DUX4-fl RNA was found in all examined FSHD myotube preparations, several FSHD myoblast cell strains, and two FSHD fibroblast cell strains, but not in the analogous control cells [7, 8]. However, there are still fundamental questions about the disease mechanisms. Firstly, in view of the convincing genetic data linking FSHD to the DUX4-fl RNA isoform [6–8], why was DUX4-fl RNA expression in FSHD myoblasts and myotubes extraordinarily infrequent, e.g., ~ 1 in 1000 myoblast nuclei positive ? Why did two of five FSHD myoblast preparations lack detectable DUX4-fl RNA by nested RT-PCR  despite the finding that FSHD myoblasts have a phenotype of hypersensitivity to oxidative stress [14, 15]? Why is FSHD essentially only a muscle-specific disease even though FSHD fibroblasts and FSHD myotubes display similar (very low) levels of DUX4-fl RNA isoform ? And lastly, why do C2C12 myoblasts with induced expression of human D4Z4-fl RNA [27, 28] undergo apoptosis or display diminished differentiation to myotubes, unlike FSHD myoblasts, which grow and differentiate normally? Although apoptosis has been noted in FSHD muscle samples, it was mostly in late-stage muscle biopsies .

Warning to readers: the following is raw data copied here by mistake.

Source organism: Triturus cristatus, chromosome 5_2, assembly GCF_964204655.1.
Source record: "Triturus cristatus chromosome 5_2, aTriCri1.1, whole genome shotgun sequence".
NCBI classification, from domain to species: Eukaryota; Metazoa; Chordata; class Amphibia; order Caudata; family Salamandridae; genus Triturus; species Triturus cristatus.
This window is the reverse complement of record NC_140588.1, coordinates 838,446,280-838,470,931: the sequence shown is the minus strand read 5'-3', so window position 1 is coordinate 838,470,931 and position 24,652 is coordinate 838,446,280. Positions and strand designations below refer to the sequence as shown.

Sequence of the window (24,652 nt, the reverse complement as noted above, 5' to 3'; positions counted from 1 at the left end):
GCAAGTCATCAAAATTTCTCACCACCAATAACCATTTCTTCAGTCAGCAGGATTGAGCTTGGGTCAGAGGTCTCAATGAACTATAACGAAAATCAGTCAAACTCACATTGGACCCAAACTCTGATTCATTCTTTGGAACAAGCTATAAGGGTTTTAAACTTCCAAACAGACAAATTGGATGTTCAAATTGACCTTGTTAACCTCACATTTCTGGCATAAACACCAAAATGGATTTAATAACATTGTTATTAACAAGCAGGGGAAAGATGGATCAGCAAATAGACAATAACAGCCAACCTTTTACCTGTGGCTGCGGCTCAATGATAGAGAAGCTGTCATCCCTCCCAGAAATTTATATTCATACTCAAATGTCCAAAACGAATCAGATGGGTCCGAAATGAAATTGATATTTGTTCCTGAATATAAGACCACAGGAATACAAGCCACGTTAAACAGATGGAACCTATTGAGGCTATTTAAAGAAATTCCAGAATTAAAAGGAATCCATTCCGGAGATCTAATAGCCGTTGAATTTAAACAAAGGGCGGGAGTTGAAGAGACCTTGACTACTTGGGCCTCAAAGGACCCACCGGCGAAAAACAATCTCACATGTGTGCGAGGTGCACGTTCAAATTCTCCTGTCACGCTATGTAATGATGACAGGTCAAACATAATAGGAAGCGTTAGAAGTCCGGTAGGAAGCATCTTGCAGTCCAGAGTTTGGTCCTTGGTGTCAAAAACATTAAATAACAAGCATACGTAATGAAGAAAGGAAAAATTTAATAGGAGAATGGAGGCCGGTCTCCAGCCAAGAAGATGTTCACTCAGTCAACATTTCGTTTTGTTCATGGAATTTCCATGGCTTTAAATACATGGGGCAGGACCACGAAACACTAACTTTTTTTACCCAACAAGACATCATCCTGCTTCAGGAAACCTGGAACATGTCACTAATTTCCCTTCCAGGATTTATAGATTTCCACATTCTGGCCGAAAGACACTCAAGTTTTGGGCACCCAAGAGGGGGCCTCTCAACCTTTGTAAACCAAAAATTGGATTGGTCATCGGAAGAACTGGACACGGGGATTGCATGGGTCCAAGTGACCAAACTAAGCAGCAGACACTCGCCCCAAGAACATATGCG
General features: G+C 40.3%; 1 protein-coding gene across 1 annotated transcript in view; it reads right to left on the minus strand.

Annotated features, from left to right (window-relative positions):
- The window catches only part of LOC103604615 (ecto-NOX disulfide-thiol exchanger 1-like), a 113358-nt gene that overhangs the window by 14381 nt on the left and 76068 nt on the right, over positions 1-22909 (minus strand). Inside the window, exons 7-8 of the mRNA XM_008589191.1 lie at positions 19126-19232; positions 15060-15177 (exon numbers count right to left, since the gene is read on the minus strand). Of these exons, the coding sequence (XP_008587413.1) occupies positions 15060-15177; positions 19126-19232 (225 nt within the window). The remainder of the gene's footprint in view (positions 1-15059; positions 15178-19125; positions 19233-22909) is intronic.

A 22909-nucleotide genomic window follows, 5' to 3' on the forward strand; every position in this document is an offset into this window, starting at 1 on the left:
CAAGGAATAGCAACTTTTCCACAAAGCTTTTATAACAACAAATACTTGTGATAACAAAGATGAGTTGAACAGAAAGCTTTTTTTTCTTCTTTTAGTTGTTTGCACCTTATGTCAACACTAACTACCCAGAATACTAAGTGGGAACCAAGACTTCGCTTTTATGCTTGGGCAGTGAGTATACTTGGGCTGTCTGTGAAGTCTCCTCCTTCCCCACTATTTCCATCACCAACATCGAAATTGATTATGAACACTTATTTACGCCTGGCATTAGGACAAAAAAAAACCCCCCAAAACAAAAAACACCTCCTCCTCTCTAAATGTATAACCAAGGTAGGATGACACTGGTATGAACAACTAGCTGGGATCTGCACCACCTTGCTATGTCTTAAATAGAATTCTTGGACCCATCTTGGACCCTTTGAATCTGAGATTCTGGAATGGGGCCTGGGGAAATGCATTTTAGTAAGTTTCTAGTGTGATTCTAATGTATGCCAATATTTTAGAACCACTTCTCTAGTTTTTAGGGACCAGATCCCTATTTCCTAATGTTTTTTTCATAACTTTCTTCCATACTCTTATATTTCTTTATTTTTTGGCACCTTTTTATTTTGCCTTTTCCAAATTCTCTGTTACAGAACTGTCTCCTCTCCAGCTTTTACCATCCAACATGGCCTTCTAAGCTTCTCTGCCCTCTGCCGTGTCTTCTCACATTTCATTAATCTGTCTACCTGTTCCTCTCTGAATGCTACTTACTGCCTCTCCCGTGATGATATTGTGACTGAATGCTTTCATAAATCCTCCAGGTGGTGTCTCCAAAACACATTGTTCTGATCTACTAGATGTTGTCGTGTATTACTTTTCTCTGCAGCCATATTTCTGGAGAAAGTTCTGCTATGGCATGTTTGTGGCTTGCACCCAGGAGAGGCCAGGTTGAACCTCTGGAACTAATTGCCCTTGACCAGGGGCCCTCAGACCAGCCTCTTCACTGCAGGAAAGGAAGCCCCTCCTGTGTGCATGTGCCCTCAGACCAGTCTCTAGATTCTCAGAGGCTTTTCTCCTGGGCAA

In the current study, using exon-based expression microarrays, we found differences in expression of diverse categories of genes in control myoblasts and myotubes relative to various non-muscle cell types. In addition, FSHD muscle progenitors had a unique pattern of gene dysregulation compared with analogous control cells. A distinctive expression profile was observed in FSHD myoblasts as well as in FSHD myotubes even though DUX4-fl RNA was present at extremely low levels or was undetectable in these cells.
Myoblast cell strains from FSHD patients and controls and the other cell types are described in Additional File 1, Additional File 2, and Additional File 3. FSHD myoblast cell strains from moderately affected muscle were no more difficult to generate than control myoblast cell strains. Duly signed patient consent forms were obtained that had been approved by the Institutional Review Boards of Tulane Health Science Center, the University of Rochester School of Medicine, and the University of Mississippi Medical Center in Jackson. Myoblasts were propagated by collagenase and dispase dispersion of the tissue, establishment of the cell strain in F10 medium with 50% MRC-5 F10 conditioned medium, pre-plating to remove contaminating fibroblasts, growth in the presence of 10 ng/ml bFGF and 1 μM dexamethasone, and differentiation by limiting serum (2% horse serum for 1 day and 15% horse serum for 4-6 days), as described in more detail in Additional File 4. Each batch of cells was checked by immunocytochemistry for desmin (Thermo, RB-9014-P), a marker for muscle cells. The extent of myotube formation was determined by immunostaining for desmin and myosin heavy chain (MF20 monoclonal antibody from Stephen Hauschka) and determining the percentage of nuclei in multinucleated cells.
Microarray expression analysis